Lasses of the music industry pave the way for new artists


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Despite the recording academy’s attempts at trying to expand women’s opportunities in the music industry, the music industry is nowhere near gender parity. Over the past decade, women only make up 12.7 percent of songwriters. 

Of the many prominent songwriters in the industry, Taylor Swift is an 11-time Grammy winner and “champion” for other artists’ rights. Swift’s first re-recorded album Fearless (Taylor’s Version), debuted at No. 1 on the billboard charts in April of 2021, and her second, Red (Taylor’s Version), topped the charts in November of that year, making them the only re recorded albums to ever make the top spot. 

Funded by Spotify, a study revealed that only 21.7 percent of charts on the billboard were of female artists, a statistic that differs year to year. 

Female artists represented in the music industry are often sexualized and manipulated, as the industry has been dominated by men. Women in the music industry have had to struggle for the same recognition that their male counterparts receive, something that artists of today work to change.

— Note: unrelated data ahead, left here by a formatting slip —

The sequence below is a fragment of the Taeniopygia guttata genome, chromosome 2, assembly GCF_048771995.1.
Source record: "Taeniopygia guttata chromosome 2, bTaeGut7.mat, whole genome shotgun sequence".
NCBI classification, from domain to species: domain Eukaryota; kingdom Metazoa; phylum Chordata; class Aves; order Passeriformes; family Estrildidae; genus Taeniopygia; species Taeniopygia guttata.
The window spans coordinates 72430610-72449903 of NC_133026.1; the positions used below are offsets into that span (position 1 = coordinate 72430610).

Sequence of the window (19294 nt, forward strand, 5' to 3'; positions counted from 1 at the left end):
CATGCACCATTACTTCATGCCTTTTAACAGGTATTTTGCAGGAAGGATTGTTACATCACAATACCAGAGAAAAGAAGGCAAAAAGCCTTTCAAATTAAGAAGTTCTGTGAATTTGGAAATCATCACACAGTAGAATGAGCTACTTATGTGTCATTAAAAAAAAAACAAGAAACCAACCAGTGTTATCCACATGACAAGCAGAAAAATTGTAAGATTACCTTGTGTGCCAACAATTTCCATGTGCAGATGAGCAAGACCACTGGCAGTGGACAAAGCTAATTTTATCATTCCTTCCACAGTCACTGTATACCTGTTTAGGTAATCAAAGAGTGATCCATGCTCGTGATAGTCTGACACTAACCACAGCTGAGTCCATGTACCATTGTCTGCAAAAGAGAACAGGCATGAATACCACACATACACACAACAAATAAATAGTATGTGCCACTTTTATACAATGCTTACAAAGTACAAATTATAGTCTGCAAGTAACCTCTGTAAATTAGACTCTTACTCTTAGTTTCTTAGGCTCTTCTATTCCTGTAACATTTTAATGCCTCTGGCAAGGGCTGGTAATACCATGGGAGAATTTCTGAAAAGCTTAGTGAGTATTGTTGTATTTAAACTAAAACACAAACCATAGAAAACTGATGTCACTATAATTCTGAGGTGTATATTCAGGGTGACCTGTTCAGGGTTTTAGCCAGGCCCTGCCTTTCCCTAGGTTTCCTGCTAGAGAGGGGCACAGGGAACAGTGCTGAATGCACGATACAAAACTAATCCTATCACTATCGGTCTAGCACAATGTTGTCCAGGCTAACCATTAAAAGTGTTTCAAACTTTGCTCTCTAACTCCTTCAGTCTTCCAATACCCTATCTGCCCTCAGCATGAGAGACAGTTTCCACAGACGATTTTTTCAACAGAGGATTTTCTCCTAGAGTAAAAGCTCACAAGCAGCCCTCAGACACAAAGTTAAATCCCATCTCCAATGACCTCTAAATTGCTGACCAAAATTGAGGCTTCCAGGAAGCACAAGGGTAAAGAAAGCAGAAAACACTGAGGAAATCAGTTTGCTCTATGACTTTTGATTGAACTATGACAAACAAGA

Triple Grammy winner, Lizzo works to make the “big break” that she worked for easier for other aspiring artists. A part of the body positivity movement, Lizzo won two Soul Train Awards for her honest lyrics about body image, Black beauty, and putting yourself first. Her, like other female artists of today, work towards gender parity in the music industry. 

The music industry is long from being equal, as producing and songwriting is often directed towards the male part of the industry. While female songwriters and producers are prevalent in the music industry, their outreach often isn’t as widespread or known to as large of an audience. 

Gender parity is something that must be met in all aspects of society; however, starting with the music industry, something that impacts nearly every person, is something that must be completed.